Looking to hang something on your wall? You’ll need to find a stud (and not the kind with broad shoulders and a square jaw). Studs are vertical 2-by-4-inch beams that make up the frame of your house. They’re pretty much part of every structural feature in your home, from windows and doors to interior walls and exterior siding. Despite their essential role in building homes, studs are sometimes difficult to find. Locating studs will ensure the object you wish to hang will remain securely mounted on a wall. Similarly, failing to accurately locate a stud will jeopardize your prized possessions and could lead to unnecessary hammering and potential structural damage.
The bottom line is this: You’ll want to locate studs before you mount anything on your wall. In most homes, studs are easy enough to find with a tape measure, flashlight, and a shirt hanger. Here’s our how-to guide to finding studs. We suggest using two or more options to double check your work. Think you’ll make a mistake? Don’t worry, we’ve even provided an option for those of you who miss the stud on the first go.
Use a stud finder
Stud finders are the best way to consistently locate the center of studs. Ranging in price from $10 to $50, an electric stud finder will locate the center of any stud that that is covered by less than 1.5 inches of drywall. Electric stud finders work by detecting changes in your wall width. Another (less expensive) option is a magnetic stud finder, which uses a small magnet to detect nails and screws. Beware: Magnetic stud finders are less effective. They’re essentially miniature metal detectors. Metal pipes or copper wiring will easily trip up a magnetic stud finder. Similarly, using a smartphone app might be better than nothing, but it’s far from foolproof.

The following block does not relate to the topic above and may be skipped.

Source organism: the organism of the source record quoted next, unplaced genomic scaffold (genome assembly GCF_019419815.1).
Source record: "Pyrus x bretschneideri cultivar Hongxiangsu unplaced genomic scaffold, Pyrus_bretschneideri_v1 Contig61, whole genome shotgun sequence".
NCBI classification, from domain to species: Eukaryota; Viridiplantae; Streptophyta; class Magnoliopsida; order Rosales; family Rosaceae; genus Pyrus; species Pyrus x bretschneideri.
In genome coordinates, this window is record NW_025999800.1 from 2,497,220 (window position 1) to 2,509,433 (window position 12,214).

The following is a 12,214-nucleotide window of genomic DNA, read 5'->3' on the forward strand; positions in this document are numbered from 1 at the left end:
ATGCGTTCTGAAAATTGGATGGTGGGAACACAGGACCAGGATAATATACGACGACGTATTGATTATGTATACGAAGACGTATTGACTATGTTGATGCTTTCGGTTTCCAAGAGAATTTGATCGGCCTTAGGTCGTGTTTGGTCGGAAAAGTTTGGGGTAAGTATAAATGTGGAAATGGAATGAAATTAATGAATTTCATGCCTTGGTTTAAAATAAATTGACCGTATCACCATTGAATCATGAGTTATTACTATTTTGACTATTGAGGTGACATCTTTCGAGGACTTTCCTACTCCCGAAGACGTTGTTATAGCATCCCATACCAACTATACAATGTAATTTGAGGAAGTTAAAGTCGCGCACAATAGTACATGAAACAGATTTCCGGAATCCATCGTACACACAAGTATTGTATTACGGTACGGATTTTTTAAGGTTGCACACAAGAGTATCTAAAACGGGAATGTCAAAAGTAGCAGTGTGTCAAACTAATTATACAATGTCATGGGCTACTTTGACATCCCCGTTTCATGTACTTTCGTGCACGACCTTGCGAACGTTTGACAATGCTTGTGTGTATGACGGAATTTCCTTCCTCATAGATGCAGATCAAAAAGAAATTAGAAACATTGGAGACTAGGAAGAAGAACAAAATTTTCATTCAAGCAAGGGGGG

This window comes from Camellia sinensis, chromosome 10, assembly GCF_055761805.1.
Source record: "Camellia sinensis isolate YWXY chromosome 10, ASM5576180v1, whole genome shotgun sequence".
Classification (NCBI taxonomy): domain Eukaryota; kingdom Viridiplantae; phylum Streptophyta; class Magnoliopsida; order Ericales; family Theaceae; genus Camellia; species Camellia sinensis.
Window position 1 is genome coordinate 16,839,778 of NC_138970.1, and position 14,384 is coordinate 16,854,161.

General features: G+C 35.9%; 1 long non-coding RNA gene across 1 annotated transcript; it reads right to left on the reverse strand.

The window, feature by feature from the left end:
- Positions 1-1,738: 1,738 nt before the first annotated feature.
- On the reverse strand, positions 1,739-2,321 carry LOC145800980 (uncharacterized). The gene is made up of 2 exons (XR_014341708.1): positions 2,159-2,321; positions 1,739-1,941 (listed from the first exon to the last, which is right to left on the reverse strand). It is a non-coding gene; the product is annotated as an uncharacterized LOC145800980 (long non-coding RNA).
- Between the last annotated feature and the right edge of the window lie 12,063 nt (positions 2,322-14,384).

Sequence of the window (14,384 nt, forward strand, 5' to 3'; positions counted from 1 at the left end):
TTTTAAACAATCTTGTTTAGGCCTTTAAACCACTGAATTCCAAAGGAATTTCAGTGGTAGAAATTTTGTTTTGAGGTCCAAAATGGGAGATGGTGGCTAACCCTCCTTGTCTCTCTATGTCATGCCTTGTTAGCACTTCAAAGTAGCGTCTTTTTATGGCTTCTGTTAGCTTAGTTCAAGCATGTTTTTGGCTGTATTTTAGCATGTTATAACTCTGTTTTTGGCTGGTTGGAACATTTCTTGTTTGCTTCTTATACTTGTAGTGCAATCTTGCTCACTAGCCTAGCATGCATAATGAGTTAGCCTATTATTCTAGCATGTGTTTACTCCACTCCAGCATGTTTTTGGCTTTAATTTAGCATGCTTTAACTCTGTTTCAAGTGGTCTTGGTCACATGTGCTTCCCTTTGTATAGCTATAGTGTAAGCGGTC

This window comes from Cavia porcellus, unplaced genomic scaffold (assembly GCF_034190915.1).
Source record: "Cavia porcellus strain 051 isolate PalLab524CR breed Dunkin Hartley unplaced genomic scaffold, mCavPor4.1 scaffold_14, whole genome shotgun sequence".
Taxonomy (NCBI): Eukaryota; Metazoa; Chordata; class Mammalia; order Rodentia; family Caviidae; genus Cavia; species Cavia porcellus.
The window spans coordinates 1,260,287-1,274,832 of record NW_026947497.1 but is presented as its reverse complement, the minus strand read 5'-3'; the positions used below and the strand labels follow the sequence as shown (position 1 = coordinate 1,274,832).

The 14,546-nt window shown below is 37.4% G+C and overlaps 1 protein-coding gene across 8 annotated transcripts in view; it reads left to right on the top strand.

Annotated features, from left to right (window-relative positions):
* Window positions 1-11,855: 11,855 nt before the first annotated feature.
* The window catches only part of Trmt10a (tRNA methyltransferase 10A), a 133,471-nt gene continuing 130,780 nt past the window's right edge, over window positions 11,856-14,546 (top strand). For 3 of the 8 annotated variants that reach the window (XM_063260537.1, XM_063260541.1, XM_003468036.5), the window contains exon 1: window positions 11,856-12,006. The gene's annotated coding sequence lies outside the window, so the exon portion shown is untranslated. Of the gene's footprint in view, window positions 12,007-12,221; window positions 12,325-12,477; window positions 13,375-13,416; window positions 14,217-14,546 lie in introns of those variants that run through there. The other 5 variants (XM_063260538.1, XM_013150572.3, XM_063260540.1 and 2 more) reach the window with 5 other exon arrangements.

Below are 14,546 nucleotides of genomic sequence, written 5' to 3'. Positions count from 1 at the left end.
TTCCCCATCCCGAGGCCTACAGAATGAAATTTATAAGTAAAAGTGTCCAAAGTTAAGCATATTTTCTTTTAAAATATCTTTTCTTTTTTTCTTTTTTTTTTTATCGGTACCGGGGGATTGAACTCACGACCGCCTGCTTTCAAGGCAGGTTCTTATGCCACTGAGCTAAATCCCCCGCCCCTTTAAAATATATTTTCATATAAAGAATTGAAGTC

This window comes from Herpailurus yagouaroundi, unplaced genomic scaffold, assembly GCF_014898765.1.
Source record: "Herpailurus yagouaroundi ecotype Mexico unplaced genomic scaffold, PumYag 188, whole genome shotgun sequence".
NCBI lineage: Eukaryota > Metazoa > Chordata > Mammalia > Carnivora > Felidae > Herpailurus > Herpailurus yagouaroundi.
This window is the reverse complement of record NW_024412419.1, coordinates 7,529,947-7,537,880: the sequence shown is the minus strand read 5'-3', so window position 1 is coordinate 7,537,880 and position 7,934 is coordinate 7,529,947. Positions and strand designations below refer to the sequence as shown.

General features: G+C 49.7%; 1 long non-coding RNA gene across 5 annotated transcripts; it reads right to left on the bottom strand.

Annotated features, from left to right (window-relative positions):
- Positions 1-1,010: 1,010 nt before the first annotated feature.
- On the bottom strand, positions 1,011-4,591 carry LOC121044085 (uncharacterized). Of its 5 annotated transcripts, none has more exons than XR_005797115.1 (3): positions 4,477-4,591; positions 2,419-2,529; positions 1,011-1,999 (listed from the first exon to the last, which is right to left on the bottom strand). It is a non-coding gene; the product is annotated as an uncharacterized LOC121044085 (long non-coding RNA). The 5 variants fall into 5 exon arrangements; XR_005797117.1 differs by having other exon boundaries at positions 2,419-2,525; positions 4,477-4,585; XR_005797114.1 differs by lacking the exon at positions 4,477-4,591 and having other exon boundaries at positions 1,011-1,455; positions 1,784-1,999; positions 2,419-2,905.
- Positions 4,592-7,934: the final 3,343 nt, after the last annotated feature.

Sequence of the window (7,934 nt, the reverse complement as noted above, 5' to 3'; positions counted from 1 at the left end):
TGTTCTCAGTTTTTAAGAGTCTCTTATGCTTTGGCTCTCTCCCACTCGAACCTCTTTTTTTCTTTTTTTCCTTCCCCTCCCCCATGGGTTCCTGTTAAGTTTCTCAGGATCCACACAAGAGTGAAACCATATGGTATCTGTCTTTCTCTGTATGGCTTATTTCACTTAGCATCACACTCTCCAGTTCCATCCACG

That said, there are ways to deduce the location of your studs that are completely free.
Studs are sometimes located next to electrical outlets and light switches
Often times, locating studs is as easy as finding your electrical outlets and light switches. Standard outlets and light switches are fastened to studs. Remove the outlet or switch cover, then look inside the electric fixture. You might spot the wooden vertical beams. Next, draw a straight line from the outlet to your desired mount height. Usually, studs run from floor to ceiling.
Take note: it’s best to double check with another stud-finding technique before nailing into the wall.
Once you find one stud, it’s easy to find the rest of them. The standard space between studs is 16 or 24 inches, although in some homes, the distance between studs is less regular.
Check by sound
Another effective method for locating studs is simply tapping along the wall itself. Tapping on a spot where a stud exists will produce a solid sound. Every place where there isn’t a stud will produce a hollow sound. A good starting place is 16 inches from a corner. For better precision, use a tape measure and mark 12 inches, 16 inches, and 24 inches from the corner. Tap the wall at each distance. You’ll hear a solid sound when you tap the part of the wall that is supported by a stud.
Use a flashlight
It’s also possible to locate studs by flashlight. Be careful, here. This option is less reliable. Place a flashlight parallel to the wall. Look for small dimples or bows where screws are fastened into the drywall. Any dimples in the walls will indicate where the drywall is fastened to the stud. A bright idea indeed.
Use a wire stud finder
If at first you miss, use a wire. It’s always good to transform your mistake into an opportunity. If you miss a stud, this option can be a good alternative. Take a long wire (like a clothes hanger), and fashion it into a right angle. Then insert one side of your wire into the wall and spin the wire in a circle. Note where the wire makes contact. That’s where the stud is located.
That’s it! Did you find your stud? Do you have other stud-finding techniques? Let us know in the comments below!
- Mounting a TV? Here are the best stud finders for 2019
- How to wall mount a TV: Tips and tricks to cut down on frustration
- How to use Google Lens to identify objects using your smartphone
- Amazon cuts price of Echo Wall Clock featuring visible Alexa timer countdowns
- Subwoofer 101: How to place and set up your subwoofer